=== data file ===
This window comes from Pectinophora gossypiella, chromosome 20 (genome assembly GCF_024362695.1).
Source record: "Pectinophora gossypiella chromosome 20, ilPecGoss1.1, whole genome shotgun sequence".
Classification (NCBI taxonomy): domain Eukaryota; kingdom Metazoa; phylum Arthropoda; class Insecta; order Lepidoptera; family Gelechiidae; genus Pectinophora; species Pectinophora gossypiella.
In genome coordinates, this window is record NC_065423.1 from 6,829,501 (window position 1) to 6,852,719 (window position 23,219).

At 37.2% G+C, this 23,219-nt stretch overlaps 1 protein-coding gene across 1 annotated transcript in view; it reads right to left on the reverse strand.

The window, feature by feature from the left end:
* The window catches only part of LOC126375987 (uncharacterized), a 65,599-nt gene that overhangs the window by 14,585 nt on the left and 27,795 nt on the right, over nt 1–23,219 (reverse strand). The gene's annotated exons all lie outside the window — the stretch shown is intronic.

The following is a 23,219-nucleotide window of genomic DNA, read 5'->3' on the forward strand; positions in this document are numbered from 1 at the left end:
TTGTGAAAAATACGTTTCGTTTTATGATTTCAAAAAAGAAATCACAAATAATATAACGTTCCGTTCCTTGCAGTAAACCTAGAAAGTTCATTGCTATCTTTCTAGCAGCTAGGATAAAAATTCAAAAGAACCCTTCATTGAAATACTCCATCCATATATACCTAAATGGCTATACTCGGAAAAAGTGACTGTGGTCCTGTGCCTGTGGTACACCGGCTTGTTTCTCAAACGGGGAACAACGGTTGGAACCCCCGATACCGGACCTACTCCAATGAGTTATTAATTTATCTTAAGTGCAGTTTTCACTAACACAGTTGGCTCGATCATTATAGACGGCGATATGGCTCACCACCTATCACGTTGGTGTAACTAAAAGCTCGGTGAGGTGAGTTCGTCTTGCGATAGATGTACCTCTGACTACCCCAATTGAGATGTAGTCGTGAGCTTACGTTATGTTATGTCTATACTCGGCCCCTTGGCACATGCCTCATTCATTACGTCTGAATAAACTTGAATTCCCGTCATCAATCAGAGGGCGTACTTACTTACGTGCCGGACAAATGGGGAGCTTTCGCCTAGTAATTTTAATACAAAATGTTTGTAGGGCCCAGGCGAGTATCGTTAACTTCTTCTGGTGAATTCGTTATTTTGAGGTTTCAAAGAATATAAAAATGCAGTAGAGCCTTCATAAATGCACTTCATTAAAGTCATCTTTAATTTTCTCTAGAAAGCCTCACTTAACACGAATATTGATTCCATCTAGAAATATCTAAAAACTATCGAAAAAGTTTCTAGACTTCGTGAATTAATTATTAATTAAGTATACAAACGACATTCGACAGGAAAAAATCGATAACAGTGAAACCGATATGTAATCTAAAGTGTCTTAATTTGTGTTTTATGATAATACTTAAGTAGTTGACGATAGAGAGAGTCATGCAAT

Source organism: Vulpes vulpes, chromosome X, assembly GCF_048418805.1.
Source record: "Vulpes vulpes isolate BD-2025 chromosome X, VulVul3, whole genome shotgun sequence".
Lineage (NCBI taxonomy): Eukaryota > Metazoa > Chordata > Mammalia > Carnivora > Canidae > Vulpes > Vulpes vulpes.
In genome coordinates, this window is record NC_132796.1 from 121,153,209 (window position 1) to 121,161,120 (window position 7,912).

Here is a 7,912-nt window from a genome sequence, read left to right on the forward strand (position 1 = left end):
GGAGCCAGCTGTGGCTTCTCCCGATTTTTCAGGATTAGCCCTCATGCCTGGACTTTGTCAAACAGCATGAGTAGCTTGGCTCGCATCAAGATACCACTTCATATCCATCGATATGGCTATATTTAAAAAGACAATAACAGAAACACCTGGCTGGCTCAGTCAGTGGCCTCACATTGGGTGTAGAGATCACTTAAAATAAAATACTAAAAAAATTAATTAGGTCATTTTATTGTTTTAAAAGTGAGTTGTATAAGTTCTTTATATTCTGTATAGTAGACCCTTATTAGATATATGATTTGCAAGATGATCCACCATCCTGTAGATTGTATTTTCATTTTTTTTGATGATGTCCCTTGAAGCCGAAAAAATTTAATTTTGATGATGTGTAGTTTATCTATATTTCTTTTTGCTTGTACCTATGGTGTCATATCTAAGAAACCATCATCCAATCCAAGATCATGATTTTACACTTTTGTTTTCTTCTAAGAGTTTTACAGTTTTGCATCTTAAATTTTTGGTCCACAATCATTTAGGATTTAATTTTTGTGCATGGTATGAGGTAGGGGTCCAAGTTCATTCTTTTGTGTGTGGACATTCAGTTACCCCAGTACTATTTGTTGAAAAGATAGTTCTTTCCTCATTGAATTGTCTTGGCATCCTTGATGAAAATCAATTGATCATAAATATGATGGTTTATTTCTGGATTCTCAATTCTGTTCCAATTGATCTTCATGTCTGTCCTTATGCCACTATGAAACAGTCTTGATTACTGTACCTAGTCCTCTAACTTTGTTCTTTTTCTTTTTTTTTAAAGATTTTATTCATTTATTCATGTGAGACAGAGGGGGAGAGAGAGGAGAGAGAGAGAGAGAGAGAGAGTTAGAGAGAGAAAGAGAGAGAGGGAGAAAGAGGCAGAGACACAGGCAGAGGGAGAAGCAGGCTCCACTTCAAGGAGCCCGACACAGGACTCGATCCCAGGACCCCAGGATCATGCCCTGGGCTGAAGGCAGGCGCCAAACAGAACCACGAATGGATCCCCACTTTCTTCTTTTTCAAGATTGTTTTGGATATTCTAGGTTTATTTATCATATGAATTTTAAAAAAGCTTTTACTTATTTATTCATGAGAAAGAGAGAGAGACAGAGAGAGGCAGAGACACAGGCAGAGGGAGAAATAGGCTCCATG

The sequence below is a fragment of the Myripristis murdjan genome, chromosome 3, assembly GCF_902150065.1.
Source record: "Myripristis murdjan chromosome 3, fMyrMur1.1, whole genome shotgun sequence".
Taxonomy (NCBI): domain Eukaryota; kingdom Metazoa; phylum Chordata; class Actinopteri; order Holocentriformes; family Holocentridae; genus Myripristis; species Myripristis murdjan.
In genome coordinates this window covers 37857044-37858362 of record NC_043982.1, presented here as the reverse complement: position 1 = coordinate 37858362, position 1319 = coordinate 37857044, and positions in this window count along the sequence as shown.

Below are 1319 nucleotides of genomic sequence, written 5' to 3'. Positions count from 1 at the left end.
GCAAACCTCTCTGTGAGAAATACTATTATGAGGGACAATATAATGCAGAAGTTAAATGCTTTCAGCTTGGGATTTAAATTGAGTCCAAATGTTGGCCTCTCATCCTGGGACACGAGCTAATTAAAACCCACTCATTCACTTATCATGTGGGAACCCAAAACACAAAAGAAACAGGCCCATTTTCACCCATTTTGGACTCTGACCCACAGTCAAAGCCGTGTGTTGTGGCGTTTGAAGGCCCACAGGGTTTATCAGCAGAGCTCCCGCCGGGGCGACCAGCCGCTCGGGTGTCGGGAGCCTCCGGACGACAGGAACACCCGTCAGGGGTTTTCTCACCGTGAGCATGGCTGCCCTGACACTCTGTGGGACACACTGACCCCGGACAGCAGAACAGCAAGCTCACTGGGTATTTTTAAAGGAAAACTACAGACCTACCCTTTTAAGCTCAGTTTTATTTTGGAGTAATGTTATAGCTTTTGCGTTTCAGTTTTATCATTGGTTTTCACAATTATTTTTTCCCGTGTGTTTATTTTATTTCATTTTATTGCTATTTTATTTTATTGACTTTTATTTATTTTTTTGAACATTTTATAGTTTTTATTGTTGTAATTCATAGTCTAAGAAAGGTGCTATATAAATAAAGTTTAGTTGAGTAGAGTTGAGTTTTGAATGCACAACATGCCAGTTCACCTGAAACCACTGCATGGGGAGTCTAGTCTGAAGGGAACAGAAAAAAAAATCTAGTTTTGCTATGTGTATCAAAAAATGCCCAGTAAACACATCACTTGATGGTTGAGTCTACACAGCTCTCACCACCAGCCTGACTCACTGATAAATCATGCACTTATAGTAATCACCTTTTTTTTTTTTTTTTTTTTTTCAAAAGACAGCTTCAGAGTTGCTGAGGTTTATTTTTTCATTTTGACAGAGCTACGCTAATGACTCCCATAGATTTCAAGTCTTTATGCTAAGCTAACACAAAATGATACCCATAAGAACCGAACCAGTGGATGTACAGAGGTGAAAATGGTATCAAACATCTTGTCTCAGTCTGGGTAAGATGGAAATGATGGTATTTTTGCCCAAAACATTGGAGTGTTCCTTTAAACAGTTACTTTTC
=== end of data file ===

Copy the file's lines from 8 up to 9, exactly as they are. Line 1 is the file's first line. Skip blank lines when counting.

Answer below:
The following is a 23,219-nucleotide window of genomic DNA, read 5'->3' on the forward strand; positions in this document are numbered from 1 at the left end:
TTGTGAAAAATACGTTTCGTTTTATGATTTCAAAAAAGAAATCACAAATAATATAACGTTCCGTTCCTTGCAGTAAACCTAGAAAGTTCATTGCTATCTTTCTAGCAGCTAGGATAAAAATTCAAAAGAACCCTTCATTGAAATACTCCATCCATATATACCTAAATGGCTATACTCGGAAAAAGTGACTGTGGTCCTGTGCCTGTGGTACACCGGCTTGTTTCTCAAACGGGGAACAACGGTTGGAACCCCCGATACCGGACCTACTCCAATGAGTTATTAATTTATCTTAAGTGCAGTTTTCACTAACACAGTTGGCTCGATCATTATAGACGGCGATATGGCTCACCACCTATCACGTTGGTGTAACTAAAAGCTCGGTGAGGTGAGTTCGTCTTGCGATAGATGTACCTCTGACTACCCCAATTGAGATGTAGTCGTGAGCTTACGTTATGTTATGTCTATACTCGGCCCCTTGGCACATGCCTCATTCATTACGTCTGAATAAACTTGAATTCCCGTCATCAATCAGAGGGCGTACTTACTTACGTGCCGGACAAATGGGGAGCTTTCGCCTAGTAATTTTAATACAAAATGTTTGTAGGGCCCAGGCGAGTATCGTTAACTTCTTCTGGTGAATTCGTTATTTTGAGGTTTCAAAGAATATAAAAATGCAGTAGAGCCTTCATAAATGCACTTCATTAAAGTCATCTTTAATTTTCTCTAGAAAGCCTCACTTAACACGAATATTGATTCCATCTAGAAATATCTAAAAACTATCGAAAAAGTTTCTAGACTTCGTGAATTAATTATTAATTAAGTATACAAACGACATTCGACAGGAAAAAATCGATAACAGTGAAACCGATATGTAATCTAAAGTGTCTTAATTTGTGTTTTATGATAATACTTAAGTAGTTGACGATAGAGAGAGTCATGCAAT